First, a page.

David Kidney, Chief Executive, UK Public Health Register
I was both honoured and pleased to be invited to chair a virtual roundtable on the future of public health on 26 November 2020. This roundtable was jointly hosted by Public Health England and UK Public Health Network. Its subject was the relationship between local, regional and national public health roles. Its findings will be fed into the Government’s planning for where Public Health England’s functions other than health protection will be located.
As Chief Executive of the UK Public Health Register, I contribute to the management of the UK Public Health Network and I have strong relations with Public Health England across a wide range of operations including how we jointly manage professional appraisals for public health specialists.
There was good representation at the roundtable from many of the key participants and stakeholders in England’s public health system. We also heard from the Scottish Government, Public Health Scotland and COSLA (The Convention of Scottish Local Authorities) about the newly formed public health arrangements in Scotland.
We were grateful to Professor Kevin Fenton for taking time out of what was an extraordinarily busy day for him to share with us some of his reflections on the public health system in England. Kevin was very well placed to provide us with some shrewd insights not only from his current role as a Regional Director but having regard to his previous services nationally and locally.
During the roundtable we had two open discussion sessions around set questions:
Open discussion 1:
a) What is the unique role of the regional tier?
b) What should the regional tier look like and where might it sit in the future?
Open discussion 2:
How do we ensure effective collaborative working across:
- The regional tier
- Local, regional and national tiers.
As Chair of these discussions, I listened carefully to all contributions made by participants. I think what impressed me most about the debate was the sincerity of all those who spoke. Yes, all the speakers brought a wealth of experience and knowledge to our discussions but first and foremost they cared about a system that is set up to further the improvement of the public’s health and wellbeing and reduce inequalities.
As well as their spoken words, the 50 participants provided rich detail in the chat function, even livelier, I would say, than the oral debate.
I invited the participants to say whether they agreed that there is a unique role of a regional tier in the provision of public health services. Whilst not unanimous, most of those present agreed that there is something unique about a regional role. Some of the words used to describe its uniqueness included: coherence, mutual aid, peer network, subsidiarity and “true partnership”.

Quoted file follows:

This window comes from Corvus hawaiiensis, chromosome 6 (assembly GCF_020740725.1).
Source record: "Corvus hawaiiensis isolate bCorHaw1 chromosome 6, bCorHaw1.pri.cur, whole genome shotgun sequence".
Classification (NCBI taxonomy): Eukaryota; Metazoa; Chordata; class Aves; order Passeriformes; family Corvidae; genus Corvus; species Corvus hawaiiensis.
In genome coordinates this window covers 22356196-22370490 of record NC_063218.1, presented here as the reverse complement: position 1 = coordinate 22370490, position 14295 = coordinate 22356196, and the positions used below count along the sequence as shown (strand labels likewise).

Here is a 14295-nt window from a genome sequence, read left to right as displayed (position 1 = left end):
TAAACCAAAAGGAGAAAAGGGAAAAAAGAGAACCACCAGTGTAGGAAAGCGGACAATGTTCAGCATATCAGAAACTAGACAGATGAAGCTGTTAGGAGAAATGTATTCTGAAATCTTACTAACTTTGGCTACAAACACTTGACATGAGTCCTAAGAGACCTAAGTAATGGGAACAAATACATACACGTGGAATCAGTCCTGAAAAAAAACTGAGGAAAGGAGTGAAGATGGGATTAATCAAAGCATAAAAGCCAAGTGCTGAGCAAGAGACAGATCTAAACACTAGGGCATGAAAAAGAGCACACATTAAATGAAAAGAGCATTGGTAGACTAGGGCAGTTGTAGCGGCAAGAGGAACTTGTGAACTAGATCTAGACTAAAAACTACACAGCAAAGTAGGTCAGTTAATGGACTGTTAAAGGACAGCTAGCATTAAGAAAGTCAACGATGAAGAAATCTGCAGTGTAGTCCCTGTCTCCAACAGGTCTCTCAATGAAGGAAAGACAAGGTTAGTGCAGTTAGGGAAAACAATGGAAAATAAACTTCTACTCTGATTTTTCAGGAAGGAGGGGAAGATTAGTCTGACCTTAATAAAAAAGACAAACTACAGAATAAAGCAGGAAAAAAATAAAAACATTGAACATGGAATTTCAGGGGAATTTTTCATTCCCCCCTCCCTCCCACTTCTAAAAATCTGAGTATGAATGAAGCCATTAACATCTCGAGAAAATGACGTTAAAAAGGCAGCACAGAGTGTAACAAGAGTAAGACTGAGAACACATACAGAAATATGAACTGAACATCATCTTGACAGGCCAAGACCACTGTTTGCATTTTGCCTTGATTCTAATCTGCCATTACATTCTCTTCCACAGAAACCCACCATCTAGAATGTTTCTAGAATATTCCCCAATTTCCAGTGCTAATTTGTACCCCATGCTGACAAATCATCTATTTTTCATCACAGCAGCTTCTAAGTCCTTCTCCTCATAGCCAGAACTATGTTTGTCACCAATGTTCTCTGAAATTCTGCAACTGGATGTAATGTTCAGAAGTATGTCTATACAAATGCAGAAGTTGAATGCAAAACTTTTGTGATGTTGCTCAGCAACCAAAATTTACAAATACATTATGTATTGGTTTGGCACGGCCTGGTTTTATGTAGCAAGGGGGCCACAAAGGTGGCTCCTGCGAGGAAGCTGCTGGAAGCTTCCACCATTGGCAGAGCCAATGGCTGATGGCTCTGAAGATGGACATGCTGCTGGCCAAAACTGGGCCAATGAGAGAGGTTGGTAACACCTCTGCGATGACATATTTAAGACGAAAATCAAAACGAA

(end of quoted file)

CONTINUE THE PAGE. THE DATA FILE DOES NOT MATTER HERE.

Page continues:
In practical terms, participants felt that some functions were best located regionally, and it was the identification of these functions which should guide what appropriate structures might be for their delivery. In this context, workforce, skills and capacity were mentioned.
Regarding collaboration across the system (nationally, regionally and locally), many speakers felt that accountability should be a key driver. Most people said that, or agreed with the statement that, place not structure should be the focus. This, I felt, underlined the point made in the first discussion about subsidiarity.
Other points made about ensuring collaboration included: “breaking down silos”, “capacity and resources” and “infrastructure to make it work”.
In both discussions, NHS services and structures were mentioned a lot. Prior to the “Lansley reforms”, England’s public health services were largely located in NHS organisations. The benefits of the changes made in 2012 (I shall not dwell on the negatives!) included the greater recognition of public health as a multidisciplinary, population-based approach to prevention and the ability to engage the full range of levers that local authorities can access to promote place-based planning and delivery of services.
I thought I detected a line of thinking that these benefits ought not to be lost but that more engagement of the NHS in a common shared endeavour to improve health and wellbeing and reduce inequalities would add value.